The intrinsic value of Oil and Natural Gas Corporation Limited (NSE:ONGC) is potentially 63% higher than its share price
How far is Oil and Natural Gas Corporation Limited (NSE:ONGC) from its intrinsic value? Using the most recent financial data, we will examine whether the stock price is fair by taking the company’s expected future cash flows and discounting them to the present value. The Discounted Cash Flow (DCF) model is the tool we will apply to do this. Patterns like these may seem beyond a layman’s comprehension, but they’re pretty easy to follow.
Remember though that there are many ways to estimate the value of a business and a DCF is just one method. Anyone interested in learning a little more about intrinsic value should read the Simply Wall St Analysis Template.
Check out our latest analysis for oil and natural gas
The calculation
We will use a two-stage DCF model which, as the name suggests, takes into account two stages of growth. The first stage is usually a period of higher growth which stabilizes towards the terminal value, captured in the second period of “sustained growth”. In the first step, we need to estimate the company’s cash flow over the next ten years. Wherever possible, we use analysts’ estimates, but where these are not available, we extrapolate the previous free cash flow (FCF) from the latest estimate or reported value. We assume that companies with decreasing free cash flow will slow their rate of contraction and companies with increasing free cash flow will see their growth rate slow during this period. We do this to reflect the fact that growth tends to slow more in early years than in later years.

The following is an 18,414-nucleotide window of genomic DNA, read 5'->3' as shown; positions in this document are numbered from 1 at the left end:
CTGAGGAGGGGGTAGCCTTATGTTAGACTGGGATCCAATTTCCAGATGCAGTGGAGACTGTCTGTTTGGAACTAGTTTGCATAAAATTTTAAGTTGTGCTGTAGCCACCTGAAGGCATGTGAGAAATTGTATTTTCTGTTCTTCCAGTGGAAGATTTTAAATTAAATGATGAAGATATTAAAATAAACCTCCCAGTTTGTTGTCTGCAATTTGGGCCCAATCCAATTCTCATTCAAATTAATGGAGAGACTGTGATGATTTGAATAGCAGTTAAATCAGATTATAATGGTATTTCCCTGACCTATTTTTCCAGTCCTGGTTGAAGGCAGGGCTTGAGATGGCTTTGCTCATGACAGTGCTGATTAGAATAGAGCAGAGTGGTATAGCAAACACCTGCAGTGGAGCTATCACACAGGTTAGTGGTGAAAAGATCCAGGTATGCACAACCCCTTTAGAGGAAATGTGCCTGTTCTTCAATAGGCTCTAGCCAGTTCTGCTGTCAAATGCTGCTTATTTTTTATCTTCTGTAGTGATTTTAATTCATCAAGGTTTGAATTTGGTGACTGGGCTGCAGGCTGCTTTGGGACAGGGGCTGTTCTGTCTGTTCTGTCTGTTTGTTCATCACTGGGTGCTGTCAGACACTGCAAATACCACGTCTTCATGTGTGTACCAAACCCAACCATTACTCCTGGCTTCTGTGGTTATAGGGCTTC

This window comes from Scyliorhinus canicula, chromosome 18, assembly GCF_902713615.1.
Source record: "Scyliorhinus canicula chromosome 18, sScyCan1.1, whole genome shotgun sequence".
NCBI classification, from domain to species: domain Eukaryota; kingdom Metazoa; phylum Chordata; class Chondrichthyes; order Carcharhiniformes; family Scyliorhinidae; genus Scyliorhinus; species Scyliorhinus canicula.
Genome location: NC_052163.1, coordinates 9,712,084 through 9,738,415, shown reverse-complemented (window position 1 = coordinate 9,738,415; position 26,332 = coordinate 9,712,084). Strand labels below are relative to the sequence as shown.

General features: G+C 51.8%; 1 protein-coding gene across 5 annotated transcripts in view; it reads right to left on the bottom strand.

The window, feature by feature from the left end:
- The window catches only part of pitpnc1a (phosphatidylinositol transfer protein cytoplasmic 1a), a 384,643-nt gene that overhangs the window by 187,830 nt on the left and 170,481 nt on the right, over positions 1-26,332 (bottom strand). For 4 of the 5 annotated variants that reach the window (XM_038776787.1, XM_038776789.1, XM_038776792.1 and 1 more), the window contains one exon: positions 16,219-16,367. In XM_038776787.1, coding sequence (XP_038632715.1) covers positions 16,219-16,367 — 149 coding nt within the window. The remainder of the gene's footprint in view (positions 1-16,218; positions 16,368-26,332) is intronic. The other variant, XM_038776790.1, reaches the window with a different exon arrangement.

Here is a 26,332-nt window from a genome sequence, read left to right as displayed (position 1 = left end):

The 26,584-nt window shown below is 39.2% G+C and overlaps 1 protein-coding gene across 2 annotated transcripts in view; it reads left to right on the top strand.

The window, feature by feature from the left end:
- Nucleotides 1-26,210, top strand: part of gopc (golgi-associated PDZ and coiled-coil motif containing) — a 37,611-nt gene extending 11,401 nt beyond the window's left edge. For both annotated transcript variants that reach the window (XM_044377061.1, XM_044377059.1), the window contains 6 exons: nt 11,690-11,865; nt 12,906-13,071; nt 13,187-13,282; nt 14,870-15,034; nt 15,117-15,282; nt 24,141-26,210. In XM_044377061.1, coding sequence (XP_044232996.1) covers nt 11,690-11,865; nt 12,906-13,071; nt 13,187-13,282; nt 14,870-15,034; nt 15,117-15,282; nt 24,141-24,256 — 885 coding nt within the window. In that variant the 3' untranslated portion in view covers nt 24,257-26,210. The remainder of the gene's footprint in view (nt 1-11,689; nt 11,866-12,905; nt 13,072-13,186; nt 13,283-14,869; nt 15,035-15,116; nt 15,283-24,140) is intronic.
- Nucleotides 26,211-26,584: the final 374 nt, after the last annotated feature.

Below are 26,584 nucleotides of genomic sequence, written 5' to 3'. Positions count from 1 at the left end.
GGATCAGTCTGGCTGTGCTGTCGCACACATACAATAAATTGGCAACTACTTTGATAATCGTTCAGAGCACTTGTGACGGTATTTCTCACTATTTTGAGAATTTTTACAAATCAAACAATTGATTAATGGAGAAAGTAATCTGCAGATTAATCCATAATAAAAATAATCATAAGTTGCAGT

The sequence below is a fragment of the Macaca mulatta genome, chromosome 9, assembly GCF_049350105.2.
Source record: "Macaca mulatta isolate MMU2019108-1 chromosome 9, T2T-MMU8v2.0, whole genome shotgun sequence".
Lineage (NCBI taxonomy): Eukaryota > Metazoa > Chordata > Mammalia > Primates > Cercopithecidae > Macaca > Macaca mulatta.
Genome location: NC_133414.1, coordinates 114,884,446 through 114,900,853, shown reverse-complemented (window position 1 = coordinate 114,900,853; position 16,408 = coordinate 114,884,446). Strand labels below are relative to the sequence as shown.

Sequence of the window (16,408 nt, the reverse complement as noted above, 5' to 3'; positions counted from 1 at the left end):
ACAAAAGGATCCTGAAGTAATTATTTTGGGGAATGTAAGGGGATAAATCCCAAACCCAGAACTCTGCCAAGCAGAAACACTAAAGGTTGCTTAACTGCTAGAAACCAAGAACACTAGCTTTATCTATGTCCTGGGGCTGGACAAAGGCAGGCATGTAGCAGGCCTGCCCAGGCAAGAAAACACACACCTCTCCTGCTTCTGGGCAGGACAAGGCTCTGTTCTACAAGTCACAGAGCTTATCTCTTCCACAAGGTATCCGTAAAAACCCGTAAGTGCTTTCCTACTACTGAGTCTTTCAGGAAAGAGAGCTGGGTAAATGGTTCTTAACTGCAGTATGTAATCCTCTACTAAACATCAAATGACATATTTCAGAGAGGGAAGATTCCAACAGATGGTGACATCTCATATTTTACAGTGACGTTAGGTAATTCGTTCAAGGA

A DCF is based on the idea that a dollar in the future is worth less than a dollar today, so we discount the value of these future cash flows to their estimated value in today’s dollars:
Estimated free cash flow (FCF) over 10 years
2022 | 2023 | 2024 | 2025 | 2026 | 2027 | 2028 | 2029 | 2030 | 2031 | |
Leveraged FCF (₹, million) | ₹336.0b | ₹410.9b | ₹388.5 billion | ₹423.7 billion | ₹459.1b | ₹495.2b | ₹532.5 billion | ₹571.3b | ₹612.0b | ₹654.8 billion |
Growth rate estimate Source | Analyst x6 | Analyst x7 | Analyst x7 | Is at 9.05% | Is at 8.36% | Is at 7.87% | Is at 7.53% | Is at 7.29% | Is at 7.12% | Is at 7% |